We also note that there are some contemporaneous and lagged correlations between ENSO and other modes of variability61,62,63(Fig. S11). Consistent with previous studies, we find an insignificant contemporaneous correlation between co-occurring AtlNiño and ENSO62,63 but weak lead correlations up to 6 months in advance61. Further, we find insignificant correlations between TNA and ENSO on most timescales in observations. Correlations between IOD and ENSO are the strongest in JJAS (Fig. S11a). The simulations generally capture these relationships but indicate stronger than observed correlations between TNA and ENSO, and IOD and ENSO at nearly all lead times (Fig. S11b). These lagged correlations between modes61,62,63 highlight the potential for their predictability and their associated regional precipitation anomalies91 and warrant further investigation. However, our analyses are constrained to the influence of contemporaneous states of all modes on regional precipitation, given the overall strongest and most widespread influence of most modes on regional precipitation in these regions. Our choice of using contemporaneous SSTs follows numerous studies that have identified the importance of contemporaneous Pacific, Atlantic, and Indian Ocean SST conditions on monsoons, which govern precipitation over a majority of these regions49,50,92,93.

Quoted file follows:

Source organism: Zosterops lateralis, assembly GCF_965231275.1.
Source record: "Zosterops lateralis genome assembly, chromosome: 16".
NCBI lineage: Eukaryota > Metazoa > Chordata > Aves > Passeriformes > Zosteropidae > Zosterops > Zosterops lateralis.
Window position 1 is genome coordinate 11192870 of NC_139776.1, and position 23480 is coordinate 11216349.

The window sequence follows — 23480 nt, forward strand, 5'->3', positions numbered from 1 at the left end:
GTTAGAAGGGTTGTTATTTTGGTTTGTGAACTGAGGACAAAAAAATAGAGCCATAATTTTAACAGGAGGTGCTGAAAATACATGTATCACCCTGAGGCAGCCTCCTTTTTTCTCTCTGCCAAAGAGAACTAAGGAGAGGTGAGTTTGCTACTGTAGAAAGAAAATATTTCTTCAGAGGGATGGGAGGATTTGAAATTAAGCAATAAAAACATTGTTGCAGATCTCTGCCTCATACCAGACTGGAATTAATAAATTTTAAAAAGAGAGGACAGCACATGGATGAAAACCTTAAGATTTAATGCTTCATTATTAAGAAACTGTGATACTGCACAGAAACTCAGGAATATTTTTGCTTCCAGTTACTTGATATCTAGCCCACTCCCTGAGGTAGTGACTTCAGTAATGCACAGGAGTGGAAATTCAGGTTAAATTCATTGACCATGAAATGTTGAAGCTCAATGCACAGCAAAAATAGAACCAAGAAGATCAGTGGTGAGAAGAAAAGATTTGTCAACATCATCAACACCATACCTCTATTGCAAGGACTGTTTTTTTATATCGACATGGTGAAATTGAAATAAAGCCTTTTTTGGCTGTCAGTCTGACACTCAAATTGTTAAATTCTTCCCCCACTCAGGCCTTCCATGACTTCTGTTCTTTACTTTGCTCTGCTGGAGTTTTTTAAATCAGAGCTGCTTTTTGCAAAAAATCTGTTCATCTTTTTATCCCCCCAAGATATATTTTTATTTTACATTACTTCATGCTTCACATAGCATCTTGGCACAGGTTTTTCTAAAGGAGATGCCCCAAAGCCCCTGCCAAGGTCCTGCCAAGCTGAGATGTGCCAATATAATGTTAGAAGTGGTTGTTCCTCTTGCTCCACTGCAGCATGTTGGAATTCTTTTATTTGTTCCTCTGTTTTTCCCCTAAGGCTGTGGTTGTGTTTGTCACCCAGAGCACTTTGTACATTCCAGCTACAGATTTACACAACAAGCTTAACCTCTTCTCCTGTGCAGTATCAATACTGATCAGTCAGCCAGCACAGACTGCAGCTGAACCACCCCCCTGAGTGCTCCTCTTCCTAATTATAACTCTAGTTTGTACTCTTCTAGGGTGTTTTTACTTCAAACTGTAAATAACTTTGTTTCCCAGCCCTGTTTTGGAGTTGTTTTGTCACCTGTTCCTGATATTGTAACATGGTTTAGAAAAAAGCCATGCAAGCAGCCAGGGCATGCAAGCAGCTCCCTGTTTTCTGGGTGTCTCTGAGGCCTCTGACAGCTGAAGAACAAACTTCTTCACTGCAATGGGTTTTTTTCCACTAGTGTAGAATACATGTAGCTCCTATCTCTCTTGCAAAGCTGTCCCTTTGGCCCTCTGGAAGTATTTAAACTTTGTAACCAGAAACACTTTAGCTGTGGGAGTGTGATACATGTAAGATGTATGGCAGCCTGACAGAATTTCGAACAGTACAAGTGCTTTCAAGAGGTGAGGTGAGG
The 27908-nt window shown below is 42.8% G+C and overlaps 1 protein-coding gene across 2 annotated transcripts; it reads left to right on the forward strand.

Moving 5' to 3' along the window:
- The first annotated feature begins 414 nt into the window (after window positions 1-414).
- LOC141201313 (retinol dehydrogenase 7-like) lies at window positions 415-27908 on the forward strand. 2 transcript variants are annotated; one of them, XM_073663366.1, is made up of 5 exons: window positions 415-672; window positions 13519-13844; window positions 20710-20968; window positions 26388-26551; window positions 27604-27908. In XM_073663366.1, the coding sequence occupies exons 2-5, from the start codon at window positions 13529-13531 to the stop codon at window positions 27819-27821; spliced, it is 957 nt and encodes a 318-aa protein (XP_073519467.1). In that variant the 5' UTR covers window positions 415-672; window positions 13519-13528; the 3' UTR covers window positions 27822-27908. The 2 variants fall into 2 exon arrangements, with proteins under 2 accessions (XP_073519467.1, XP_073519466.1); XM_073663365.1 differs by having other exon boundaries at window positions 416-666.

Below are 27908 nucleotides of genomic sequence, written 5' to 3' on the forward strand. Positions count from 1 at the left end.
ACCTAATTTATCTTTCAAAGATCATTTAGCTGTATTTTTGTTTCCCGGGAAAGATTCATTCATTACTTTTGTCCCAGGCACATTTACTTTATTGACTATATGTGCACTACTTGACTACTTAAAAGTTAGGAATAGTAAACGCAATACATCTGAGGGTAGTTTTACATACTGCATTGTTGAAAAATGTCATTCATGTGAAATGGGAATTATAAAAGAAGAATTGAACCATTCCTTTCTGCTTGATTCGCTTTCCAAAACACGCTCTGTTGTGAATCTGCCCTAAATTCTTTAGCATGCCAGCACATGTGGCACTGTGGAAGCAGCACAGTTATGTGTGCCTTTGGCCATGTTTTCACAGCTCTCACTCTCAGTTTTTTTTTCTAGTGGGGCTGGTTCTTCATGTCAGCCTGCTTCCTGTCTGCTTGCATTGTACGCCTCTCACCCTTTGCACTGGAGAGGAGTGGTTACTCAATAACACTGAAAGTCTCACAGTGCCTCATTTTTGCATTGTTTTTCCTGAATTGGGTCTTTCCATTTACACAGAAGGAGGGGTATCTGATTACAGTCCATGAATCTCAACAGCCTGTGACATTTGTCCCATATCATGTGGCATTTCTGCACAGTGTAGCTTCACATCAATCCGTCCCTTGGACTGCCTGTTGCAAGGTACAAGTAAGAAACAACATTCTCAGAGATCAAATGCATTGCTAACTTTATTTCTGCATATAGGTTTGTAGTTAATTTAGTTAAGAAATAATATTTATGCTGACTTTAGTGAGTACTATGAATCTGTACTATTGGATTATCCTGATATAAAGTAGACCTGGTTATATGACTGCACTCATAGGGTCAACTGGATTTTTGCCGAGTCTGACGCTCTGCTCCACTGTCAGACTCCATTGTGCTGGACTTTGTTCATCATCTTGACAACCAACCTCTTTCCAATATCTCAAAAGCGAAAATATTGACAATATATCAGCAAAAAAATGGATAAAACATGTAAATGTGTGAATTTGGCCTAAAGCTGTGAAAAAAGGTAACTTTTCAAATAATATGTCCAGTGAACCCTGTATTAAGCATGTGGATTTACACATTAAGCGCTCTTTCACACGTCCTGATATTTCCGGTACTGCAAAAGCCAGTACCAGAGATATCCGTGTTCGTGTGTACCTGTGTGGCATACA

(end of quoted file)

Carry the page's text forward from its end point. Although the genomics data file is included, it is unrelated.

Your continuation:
Statistical significance

We use the permutation test to assess the statistical significance of the differences in mean of drought characteristics during the occurrence of various combinations of natural ocean variability modes94. Permutation tests are becoming increasingly common to estimate the significance level of certain statistical analyses95. The non-parametric permutation test does not make any assumptions pertaining to sample size and distribution of the data, and is therefore suitable for a variety of situations, including for comparing distributions of different sizes, as is the case here. Here, we use the difference in the means of the two distributions as the test statistic. We first quantify the test statistic from the two original distributions and then randomly permute the samples from the two distributions, and re-estimate the test statistic from the resampled distributions. We repeat this procedure 10,000 times to obtain an empirical distribution of the test statistic, which represents the possible outcomes if the distributions were totally random. If the original test statistic is higher (lower) than the 95th (5th) percentile of the statistic from these permuted samples, we consider the mean of the distributions to be significantly different at the 5% level.